Michel van Eeten: 'We were put under tremendous pressure – we were in a pressure cooker.' (Photo: Fjodor Buis)
Michel van Eeten: 'We were put under tremendous pressure – we were in a pressure cooker.' (Photo: Fjodor Buis)

Seven apps to deal with Covid-19 reached the shortlist of the Ministry of Health, Welfare and Sport. The selection process was a farce, says Michel van Eeten who was there.

Read in Dutch

Minister Hugo de Jonge of Health, Welfare and Sport said two weeks ago that the Cabinet wanted to issue two apps – one for tracking and one to monitor health – that would help contain the further spread of the coronavirus. The plan met immediate resistance. A group of more than 60 scientists called on the government to look critically at the purpose and the need for corona apps. In an open letter, they pointed out the social, societal and legal impacts of the apps. They believed that not enough thought had been given to the purpose and need.

It seemed to be an over hasty effort. That impression was confirmed last Thursday. A chaotic selection procedure resulted in a shortlist of the seven apps with the most potential. About 40 experts helped the Ministry sift through a list of 63 proposals. One of them was Professor of Cyber Security Michel van Eeten (TPM).

You say that the selection procedure was chaotic. In what way?
“It was completely unclear what the apps were supposed to do. We did not have a list of criteria so it was really hard to assess them. And the descriptions of the apps were so sketchy, often just a few A4s. There were no source codes which you need to check how privacy would be secured. We were put under tremendous pressure – we were in a pressure cooker. We only had one day in which to assess all the apps. Some chose the apps that collect the personal data of users and send them to the Government. They thought that this was useful, but I don’t think that that was the intention. In short, everyone just did what they thought was best. All the apps have flaws. There are a couple of real amateurs on the shortlist. To give you an example, a data leak was immediately found on the Covid19 Alert corona app.”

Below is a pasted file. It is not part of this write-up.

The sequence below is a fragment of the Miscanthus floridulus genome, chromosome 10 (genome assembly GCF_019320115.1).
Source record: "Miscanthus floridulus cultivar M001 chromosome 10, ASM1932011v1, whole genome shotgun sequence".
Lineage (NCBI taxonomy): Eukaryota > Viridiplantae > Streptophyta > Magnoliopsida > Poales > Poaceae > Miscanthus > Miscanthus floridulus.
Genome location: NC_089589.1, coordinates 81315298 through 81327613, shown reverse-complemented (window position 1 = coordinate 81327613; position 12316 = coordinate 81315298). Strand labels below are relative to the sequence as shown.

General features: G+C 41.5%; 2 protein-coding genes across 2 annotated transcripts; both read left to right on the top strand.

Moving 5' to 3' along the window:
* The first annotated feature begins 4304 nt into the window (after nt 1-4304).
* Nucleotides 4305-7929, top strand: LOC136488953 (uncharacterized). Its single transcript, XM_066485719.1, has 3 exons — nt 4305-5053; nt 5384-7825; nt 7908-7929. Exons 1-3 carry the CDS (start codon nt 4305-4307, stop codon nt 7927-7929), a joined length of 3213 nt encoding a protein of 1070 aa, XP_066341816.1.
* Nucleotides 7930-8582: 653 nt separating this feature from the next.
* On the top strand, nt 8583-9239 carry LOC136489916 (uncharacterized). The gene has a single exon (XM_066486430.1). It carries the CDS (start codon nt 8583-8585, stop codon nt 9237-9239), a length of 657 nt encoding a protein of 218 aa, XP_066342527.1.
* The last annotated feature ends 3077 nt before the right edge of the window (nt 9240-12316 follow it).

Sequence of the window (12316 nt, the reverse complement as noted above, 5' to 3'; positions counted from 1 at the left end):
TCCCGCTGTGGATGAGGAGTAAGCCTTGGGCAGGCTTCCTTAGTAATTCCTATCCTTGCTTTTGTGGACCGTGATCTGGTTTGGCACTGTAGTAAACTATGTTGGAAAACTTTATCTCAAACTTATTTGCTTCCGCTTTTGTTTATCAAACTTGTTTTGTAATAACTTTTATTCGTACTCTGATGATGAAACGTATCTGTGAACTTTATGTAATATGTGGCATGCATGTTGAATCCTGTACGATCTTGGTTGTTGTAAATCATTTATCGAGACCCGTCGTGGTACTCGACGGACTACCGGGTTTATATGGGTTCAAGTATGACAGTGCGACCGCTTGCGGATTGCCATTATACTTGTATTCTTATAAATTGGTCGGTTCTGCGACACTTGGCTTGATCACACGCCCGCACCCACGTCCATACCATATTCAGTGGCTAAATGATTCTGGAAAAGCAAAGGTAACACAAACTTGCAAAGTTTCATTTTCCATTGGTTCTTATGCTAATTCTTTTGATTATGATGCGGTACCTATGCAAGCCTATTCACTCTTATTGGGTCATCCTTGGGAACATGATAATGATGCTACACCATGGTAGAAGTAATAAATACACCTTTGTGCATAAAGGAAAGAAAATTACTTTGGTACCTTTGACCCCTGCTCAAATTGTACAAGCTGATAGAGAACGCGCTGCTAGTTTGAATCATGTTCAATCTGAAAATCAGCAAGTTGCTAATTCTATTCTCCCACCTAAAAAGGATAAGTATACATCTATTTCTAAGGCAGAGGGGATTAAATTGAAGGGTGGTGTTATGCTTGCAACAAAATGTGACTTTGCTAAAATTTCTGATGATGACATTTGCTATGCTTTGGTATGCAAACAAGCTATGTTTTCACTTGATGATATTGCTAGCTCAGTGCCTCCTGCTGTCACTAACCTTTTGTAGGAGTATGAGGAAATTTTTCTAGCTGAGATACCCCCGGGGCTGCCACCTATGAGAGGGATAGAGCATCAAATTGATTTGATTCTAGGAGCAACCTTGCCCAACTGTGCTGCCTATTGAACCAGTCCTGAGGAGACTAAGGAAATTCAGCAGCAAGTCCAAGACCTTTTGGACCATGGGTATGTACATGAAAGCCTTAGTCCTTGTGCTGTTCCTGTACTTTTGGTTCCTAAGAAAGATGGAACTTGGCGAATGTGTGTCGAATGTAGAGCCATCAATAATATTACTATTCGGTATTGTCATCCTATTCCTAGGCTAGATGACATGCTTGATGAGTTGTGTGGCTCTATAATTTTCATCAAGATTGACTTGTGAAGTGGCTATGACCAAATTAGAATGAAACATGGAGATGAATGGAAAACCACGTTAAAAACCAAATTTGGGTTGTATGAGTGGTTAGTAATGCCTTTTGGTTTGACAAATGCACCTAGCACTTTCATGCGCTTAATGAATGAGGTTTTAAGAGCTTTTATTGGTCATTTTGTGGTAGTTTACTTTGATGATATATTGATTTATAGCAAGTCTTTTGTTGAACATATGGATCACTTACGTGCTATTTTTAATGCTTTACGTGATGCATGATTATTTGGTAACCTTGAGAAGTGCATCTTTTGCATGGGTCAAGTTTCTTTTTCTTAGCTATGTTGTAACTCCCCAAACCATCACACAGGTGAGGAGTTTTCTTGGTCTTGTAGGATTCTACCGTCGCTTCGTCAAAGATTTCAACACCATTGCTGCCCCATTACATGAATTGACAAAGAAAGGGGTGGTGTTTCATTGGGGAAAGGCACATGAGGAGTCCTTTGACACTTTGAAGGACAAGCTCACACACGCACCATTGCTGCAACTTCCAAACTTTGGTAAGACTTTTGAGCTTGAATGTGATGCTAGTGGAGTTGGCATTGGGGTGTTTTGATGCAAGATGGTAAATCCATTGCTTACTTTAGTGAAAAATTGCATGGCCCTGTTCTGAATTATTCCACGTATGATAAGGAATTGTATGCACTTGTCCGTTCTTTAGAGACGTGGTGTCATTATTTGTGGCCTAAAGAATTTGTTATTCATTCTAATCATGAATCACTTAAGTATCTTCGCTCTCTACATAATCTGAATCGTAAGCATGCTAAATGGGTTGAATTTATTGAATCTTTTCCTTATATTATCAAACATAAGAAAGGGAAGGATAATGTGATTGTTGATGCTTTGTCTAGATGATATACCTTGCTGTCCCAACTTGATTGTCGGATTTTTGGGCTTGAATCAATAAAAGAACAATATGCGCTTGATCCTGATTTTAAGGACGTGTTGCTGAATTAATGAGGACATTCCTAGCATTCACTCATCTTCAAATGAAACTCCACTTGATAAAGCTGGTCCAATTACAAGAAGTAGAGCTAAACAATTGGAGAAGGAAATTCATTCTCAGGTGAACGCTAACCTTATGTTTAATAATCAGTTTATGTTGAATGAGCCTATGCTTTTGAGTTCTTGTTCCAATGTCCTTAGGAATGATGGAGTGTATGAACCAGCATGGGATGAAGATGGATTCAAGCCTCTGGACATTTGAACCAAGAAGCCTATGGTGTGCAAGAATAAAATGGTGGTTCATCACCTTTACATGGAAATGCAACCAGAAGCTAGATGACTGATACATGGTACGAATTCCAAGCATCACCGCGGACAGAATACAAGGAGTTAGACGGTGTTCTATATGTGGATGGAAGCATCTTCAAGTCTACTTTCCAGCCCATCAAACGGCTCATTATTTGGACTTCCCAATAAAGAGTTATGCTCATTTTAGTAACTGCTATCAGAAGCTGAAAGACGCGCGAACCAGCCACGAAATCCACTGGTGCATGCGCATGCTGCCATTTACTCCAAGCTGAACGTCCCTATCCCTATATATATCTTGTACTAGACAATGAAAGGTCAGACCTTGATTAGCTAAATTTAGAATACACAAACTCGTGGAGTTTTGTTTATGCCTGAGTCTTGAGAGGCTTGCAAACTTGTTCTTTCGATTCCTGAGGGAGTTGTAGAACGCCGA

Who were the experts with whom you worked?
“We were divided into groups of five. My group included someone from the GGD (Community Health Services) and from the patient federation. I was the only one who knew anything about technology. I think that some groups did not even have any IT experts, judging by the comments that I heard. Each group was given seven or eight proposals to assess. My group ultimately had double that as we were short of one group. So I saw 15 of the 63 proposals. We didn’t see the others, not even a list. There were originally 700 submissions which the Ministry itself had cut down – how, I don’t know. I do know that there were large professional groups in the submissions such as Fox-IT. A company like that really has the relevant expertise. But to my surprise they were dropped quickly.”

The Data Protection Authority questions whether it would actually accept an app. And it needs to give its authorisation. Do you understand their position?
“Yes, the Data Protection Authority must check that everything is done in proportion. And you can only do that if you have clearly defined what the purpose of an app is. That has not yet been defined. And this applies to other legal criteria too. Too little is known about the apps, and they’re not even ready yet, to decide if they fall within the legal framework.”

What is the position in terms of privacy guarantees, do you think? Can privacy be guaranteed with a corona app?
“Yes, in principle. There is a promising protocol, the DP3T [this allows data to be stored locally and only after confirmation of infection sent to a server without supplying personal data, ed. TvD]. Apple and Google have not yet built this into their operating systems so apps with DP3T technology won’t work on iOS and will only work on Android with confusing app authorisations. But Apple and Google are working on this. Their operating systems must be adapted by mid-May. I asked some civil servants at the Ministry why we were not developing the apps in parallel with Apple and Google. The answer was that it would take too long. The apps had to be ready before that. This is utterly unrealistic. Apple and Google have the best programmers in the world and are many, many times bigger than the developers with whom the Ministry is working. And the two companies say that they themselves need at least one-and-a-half months to just develop one part of the software required. But the Ministry thinks that we can have an entire app ready in a couple of weeks and that’s why they don’t want to wait for Apple and Google. It’s crazy. I think the Ministry realises this now and is starting to change its mind.”

Update 22-4:

The minister of Health, Welfare and Sport informed parliament today that a new app will be developed over the coming four weeks. The source code of this app will be made public and the app shoud not harm privacy.